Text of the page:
For the AMPO CINÉMOBILE Team the end of the project year 2021/2022 coincides with the children’s school holidays in Burkina Faso. Since September 2021 the team has been travelling regularly around villages, showing films on sensitive issues such as sexuality, breast cancer or equal opportunities and talking to those responsible in local administration. Among their discussion partners were the High Commissioner of the Passoré Province, the Prefect of Arbollé and the Secretary General of the Arbollé City Hall. At the same time our colleagues were mindful of the administrative structures in the villages which are based on customary rights, such as the members of the local development councils. In June, at the end of the project year we discussed the outcome of our activities with the relevant people and took stock. Acceptance of the awareness campaigns carried out by our colleagues is very important for the success of CINÉMOBILE. Before the summer break AMPO expressed gratitude once more to all those involved.
We’re crossing our fingers that we will be able to continue in September in spite of the difficult situation on the ground.
At the beginning of June the team from the AMPO Clinic visited MIA/ALMA. Each facility is visited regularly with a view to preventing certain diseases by vaccination or medication, including malaria. Malaria is still a major problem facing the population in Burkina Faso, since there is a huge risk all year round, even in the cities. Estimates indicate that nearly 4 % of reported deaths in Burkina Faso are due to malaria. As a preventive measure the women at MIA/ALMA were given a first dose of Combimal, a vaccine against the plasmodium falciparum pathogen. Two thirds of infections with this pathogen lead to severe malaria tropica, which has a mortality rate of 20% if left untreated.
All of the women and children were given the vaccine and we hope the next season will be malaria-free.
AMPO Orphanage for boys
Many of the children at AMPO still have family members who are unable to provide for the children for lack of financial means. At AMPO the children have the opportunity to complete their school education, to start an apprenticeship, to try out new kinds of sport or simply to lead a life based on daily routine. When they reach the age of maturity the children leave AMPO and return to their families. Saying goodbye is always very hard because those boys have already spent several years at AMPO.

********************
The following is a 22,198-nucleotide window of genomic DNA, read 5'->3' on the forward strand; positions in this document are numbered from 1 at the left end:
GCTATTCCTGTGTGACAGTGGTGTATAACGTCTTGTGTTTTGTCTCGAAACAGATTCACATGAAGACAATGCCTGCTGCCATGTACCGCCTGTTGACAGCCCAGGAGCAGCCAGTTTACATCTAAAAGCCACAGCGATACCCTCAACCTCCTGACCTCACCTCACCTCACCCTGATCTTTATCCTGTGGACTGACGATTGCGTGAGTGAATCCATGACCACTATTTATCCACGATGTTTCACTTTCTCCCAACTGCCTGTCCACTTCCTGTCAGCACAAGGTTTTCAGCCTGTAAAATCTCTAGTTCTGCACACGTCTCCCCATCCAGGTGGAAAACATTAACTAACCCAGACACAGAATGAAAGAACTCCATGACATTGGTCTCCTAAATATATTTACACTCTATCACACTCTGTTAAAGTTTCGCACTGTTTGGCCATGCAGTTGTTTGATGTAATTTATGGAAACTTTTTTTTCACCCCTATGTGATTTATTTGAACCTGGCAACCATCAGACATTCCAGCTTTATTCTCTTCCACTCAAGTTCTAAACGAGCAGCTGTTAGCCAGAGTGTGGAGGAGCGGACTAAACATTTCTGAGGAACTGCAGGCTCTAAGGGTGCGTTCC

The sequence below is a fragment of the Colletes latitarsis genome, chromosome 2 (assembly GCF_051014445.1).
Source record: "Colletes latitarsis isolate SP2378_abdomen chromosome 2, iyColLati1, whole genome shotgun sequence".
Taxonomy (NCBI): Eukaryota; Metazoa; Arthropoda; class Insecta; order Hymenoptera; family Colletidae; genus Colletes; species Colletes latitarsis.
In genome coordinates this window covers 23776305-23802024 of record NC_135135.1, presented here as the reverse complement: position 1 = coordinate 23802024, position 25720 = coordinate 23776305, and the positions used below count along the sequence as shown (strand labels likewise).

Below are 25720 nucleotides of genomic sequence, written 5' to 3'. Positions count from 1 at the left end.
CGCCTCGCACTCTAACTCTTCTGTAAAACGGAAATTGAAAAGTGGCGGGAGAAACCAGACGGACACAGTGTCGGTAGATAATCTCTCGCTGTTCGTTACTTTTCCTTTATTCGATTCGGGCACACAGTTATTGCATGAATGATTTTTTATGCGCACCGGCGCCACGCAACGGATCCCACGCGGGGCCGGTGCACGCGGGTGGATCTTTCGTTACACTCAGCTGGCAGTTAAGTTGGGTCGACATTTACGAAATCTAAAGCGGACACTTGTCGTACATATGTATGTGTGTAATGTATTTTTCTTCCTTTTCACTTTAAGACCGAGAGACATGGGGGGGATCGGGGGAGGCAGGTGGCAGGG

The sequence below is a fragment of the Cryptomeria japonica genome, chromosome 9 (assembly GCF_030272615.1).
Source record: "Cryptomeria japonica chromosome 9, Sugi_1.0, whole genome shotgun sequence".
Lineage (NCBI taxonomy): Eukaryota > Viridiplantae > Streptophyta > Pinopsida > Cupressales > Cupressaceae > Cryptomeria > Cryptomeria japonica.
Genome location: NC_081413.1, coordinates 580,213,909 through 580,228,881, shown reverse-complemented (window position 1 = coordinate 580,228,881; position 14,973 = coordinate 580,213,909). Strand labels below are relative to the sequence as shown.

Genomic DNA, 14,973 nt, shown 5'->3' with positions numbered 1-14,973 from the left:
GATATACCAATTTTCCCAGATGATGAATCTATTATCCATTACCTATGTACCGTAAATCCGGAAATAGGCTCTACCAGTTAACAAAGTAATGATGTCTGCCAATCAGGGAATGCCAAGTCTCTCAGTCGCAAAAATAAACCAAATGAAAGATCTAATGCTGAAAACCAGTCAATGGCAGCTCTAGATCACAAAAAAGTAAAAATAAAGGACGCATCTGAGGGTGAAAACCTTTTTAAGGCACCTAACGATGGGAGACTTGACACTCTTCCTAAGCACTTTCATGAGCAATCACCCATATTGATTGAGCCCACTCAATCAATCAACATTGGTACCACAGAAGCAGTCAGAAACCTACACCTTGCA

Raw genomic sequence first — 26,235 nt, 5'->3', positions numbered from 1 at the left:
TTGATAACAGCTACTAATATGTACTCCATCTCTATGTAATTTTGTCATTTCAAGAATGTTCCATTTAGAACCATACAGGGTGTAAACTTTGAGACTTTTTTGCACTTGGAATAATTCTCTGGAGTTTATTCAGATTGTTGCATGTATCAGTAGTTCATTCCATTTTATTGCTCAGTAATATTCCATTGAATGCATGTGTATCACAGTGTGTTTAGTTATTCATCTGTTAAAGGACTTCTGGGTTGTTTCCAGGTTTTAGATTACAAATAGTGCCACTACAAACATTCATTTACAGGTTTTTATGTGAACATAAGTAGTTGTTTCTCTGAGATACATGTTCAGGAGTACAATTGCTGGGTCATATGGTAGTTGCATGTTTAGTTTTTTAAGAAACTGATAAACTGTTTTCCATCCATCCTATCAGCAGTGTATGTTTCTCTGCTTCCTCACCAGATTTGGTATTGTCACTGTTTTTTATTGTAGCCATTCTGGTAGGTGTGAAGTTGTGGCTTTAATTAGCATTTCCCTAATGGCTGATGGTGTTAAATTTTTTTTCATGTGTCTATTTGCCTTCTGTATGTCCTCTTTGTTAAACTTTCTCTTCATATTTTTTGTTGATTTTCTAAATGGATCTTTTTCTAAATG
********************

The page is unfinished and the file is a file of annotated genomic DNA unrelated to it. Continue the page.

This year ten of the boys will leave the orphanage. One of them is a high school graduate, four will go on to apprenticeships in various workshops, and one will take his secondary education exam in electrical engineering next year. The other four young men will complete their final years at school next year. With the training promotion programme AMPO together with their training sponsors will finance their studies or vocational training. It goes without saying that the AMPO family will always be there for those young people to help whenever we can.
Safiatou was a young woman when she came to AMPO. She told our colleagues she was HIV-positive and she needed help. Sadly, people who are HIV-positive are still excluded from society in Burkina Faso. The subject is taboo and many of those affected are ashamed of their illness, including Safiatou. That is why we started the VIIMDE project. The team from VIIMDE helps those women to deal with their HIV illness responsibly and offers them every support. The women come regularly to AMPO and receive information on everything to do with the disease, taking medication, reducing the risk of infection, psychological counselling, etc. They also have space to meet and exchange information. Safiatou accepted this offer and came to AMPO on a regular basis.
Two months ago AMPO received the sad news that Safiatou had died. From their conversations and meetings with her, our colleagues new that she had a young daughter, Farida, who was also receiving antiretroviral treatment against her HIV infection. The three-year-old child was entrusted to the sister-in-law which meant that she now had to deal with the treatment of the little girl.
A few days ago the father turned up at the AMPO Clinic with little Farida. He had visited her some weeks ago and saw that Farida was severely ill. The sister-in-law had not been administering the antiretroviral treatment properly which had serious consequences for the child. The little girl was in a very weak condition and was quickly referred to the Charles De Gaulle children’s hospital. Little Farida’s state of health rapidly improved so that AMPO was able to admit her to our own rehab centre. Great care is taken to ensure that she is receiving the right diet and her medication is being administered properly so that Farida will soon be able to play with the other children. Her father comes to visit her regularly, but no decision has been taken yet as to where she will go after her recovery.
All names have been changed.